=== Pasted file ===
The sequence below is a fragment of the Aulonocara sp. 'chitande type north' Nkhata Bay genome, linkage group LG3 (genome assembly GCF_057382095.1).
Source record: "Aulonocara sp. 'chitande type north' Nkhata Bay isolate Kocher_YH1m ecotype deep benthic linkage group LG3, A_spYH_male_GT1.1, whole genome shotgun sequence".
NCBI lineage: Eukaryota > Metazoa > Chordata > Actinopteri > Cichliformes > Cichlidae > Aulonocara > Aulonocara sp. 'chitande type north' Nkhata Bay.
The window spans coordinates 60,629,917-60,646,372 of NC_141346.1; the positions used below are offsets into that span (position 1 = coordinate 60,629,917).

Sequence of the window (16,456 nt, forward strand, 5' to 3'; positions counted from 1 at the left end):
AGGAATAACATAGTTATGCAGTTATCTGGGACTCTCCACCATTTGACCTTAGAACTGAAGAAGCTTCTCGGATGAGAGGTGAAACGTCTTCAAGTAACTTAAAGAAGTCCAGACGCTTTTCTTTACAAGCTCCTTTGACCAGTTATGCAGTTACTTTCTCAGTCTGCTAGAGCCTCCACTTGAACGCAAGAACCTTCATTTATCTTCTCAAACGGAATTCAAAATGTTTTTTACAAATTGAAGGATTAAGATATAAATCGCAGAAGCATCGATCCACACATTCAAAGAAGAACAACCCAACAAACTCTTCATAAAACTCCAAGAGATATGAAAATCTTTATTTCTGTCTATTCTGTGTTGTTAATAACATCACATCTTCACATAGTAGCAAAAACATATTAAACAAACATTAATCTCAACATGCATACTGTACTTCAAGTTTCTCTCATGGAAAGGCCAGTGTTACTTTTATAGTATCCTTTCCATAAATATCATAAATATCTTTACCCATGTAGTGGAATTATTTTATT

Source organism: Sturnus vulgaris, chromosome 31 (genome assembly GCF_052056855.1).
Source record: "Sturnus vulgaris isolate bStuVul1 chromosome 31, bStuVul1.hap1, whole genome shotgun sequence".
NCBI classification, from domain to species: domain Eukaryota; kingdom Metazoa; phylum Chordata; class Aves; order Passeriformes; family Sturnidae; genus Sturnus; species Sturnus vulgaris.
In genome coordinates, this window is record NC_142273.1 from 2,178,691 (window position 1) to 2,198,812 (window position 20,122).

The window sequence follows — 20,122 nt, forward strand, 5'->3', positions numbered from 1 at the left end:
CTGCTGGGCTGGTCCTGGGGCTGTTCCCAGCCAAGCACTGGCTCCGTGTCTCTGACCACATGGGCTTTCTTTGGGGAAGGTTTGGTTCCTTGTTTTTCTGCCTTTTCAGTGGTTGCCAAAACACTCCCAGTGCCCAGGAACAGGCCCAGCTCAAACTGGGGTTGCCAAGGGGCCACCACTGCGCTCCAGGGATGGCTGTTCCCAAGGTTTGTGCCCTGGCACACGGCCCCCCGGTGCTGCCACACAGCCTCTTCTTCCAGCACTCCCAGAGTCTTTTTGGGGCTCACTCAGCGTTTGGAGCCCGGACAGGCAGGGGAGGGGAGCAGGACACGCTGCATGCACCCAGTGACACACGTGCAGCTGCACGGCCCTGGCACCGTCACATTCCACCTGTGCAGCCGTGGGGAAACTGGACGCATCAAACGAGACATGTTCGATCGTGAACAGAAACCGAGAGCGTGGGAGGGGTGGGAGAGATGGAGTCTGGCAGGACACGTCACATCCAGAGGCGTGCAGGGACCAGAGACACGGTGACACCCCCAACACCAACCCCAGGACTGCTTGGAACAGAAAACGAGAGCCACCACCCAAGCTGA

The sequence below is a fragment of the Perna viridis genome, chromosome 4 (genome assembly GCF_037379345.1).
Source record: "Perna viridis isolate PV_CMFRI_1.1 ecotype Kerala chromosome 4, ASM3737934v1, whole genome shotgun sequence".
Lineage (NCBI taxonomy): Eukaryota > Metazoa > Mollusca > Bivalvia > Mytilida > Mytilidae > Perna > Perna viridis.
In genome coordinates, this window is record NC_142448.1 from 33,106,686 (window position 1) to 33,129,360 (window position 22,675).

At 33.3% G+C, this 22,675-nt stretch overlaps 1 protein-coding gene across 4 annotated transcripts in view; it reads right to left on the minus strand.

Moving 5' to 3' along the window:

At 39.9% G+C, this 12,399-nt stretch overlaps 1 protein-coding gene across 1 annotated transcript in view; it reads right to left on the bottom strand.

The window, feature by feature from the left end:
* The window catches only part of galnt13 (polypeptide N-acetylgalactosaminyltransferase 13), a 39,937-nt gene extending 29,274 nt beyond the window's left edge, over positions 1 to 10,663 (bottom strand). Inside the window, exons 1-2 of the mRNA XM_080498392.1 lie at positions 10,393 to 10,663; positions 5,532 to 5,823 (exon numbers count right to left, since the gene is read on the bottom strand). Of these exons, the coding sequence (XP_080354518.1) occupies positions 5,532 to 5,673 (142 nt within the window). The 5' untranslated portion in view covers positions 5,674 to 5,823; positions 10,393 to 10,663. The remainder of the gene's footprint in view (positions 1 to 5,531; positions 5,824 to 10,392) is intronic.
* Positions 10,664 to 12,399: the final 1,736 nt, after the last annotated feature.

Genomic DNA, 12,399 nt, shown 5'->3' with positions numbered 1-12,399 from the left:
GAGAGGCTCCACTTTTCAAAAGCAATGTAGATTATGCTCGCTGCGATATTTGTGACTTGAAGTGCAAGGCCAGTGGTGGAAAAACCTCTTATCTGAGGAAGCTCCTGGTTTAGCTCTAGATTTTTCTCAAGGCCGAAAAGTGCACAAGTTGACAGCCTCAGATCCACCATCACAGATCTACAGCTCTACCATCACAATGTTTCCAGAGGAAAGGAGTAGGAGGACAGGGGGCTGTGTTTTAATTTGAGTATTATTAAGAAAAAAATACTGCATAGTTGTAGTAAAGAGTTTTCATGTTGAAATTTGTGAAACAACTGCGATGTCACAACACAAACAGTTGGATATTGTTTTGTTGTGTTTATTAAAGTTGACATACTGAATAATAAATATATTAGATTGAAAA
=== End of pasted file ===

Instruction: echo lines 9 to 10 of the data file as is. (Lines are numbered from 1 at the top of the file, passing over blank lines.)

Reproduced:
NCBI classification, from domain to species: domain Eukaryota; kingdom Metazoa; phylum Chordata; class Aves; order Passeriformes; family Sturnidae; genus Sturnus; species Sturnus vulgaris.
In genome coordinates, this window is record NC_142273.1 from 2,178,691 (window position 1) to 2,198,812 (window position 20,122).